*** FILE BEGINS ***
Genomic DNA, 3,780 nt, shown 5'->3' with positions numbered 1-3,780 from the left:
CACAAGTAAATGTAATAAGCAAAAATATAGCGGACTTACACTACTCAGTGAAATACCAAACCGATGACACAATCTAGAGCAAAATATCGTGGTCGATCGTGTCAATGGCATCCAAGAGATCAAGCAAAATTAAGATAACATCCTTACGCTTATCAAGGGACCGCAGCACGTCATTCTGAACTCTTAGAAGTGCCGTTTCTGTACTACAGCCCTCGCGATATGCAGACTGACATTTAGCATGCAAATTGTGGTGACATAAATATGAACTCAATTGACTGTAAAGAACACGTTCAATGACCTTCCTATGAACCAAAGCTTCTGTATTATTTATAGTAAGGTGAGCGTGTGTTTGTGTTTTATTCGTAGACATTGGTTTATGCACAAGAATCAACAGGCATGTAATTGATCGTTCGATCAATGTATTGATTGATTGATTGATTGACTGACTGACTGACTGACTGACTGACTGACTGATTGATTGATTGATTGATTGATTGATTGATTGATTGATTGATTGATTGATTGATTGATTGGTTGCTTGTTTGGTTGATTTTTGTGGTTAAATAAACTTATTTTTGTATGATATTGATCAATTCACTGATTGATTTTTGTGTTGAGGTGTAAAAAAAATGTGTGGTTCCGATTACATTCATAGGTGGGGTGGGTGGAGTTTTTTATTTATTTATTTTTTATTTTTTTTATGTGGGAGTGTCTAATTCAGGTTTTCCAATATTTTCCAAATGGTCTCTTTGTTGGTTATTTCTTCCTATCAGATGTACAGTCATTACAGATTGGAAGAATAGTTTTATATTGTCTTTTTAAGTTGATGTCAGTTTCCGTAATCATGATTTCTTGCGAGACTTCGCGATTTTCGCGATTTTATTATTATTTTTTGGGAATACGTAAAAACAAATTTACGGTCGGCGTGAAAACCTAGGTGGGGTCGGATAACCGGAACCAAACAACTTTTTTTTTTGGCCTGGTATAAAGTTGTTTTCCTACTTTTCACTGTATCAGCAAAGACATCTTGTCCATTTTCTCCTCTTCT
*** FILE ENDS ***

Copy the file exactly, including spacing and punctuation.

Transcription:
Genomic DNA, 3,780 nt, shown 5'->3' with positions numbered 1-3,780 from the left:
CACAAGTAAATGTAATAAGCAAAAATATAGCGGACTTACACTACTCAGTGAAATACCAAACCGATGACACAATCTAGAGCAAAATATCGTGGTCGATCGTGTCAATGGCATCCAAGAGATCAAGCAAAATTAAGATAACATCCTTACGCTTATCAAGGGACCGCAGCACGTCATTCTGAACTCTTAGAAGTGCCGTTTCTGTACTACAGCCCTCGCGATATGCAGACTGACATTTAGCATGCAAATTGTGGTGACATAAATATGAACTCAATTGACTGTAAAGAACACGTTCAATGACCTTCCTATGAACCAAAGCTTCTGTATTATTTATAGTAAGGTGAGCGTGTGTTTGTGTTTTATTCGTAGACATTGGTTTATGCACAAGAATCAACAGGCATGTAATTGATCGTTCGATCAATGTATTGATTGATTGATTGATTGACTGACTGACTGACTGACTGACTGACTGACTGATTGATTGATTGATTGATTGATTGATTGATTGATTGATTGATTGATTGATTGATTGATTGGTTGCTTGTTTGGTTGATTTTTGTGGTTAAATAAACTTATTTTTGTATGATATTGATCAATTCACTGATTGATTTTTGTGTTGAGGTGTAAAAAAAATGTGTGGTTCCGATTACATTCATAGGTGGGGTGGGTGGAGTTTTTTATTTATTTATTTTTTATTTTTTTTATGTGGGAGTGTCTAATTCAGGTTTTCCAATATTTTCCAAATGGTCTCTTTGTTGGTTATTTCTTCCTATCAGATGTACAGTCATTACAGATTGGAAGAATAGTTTTATATTGTCTTTTTAAGTTGATGTCAGTTTCCGTAATCATGATTTCTTGCGAGACTTCGCGATTTTCGCGATTTTATTATTATTTTTTGGGAATACGTAAAAACAAATTTACGGTCGGCGTGAAAACCTAGGTGGGGTCGGATAACCGGAACCAAACAACTTTTTTTTTTGGCCTGGTATAAAGTTGTTTTCCTACTTTTCACTGTATCAGCAAAGACATCTTGTCCATTTTCTCCTCTTCT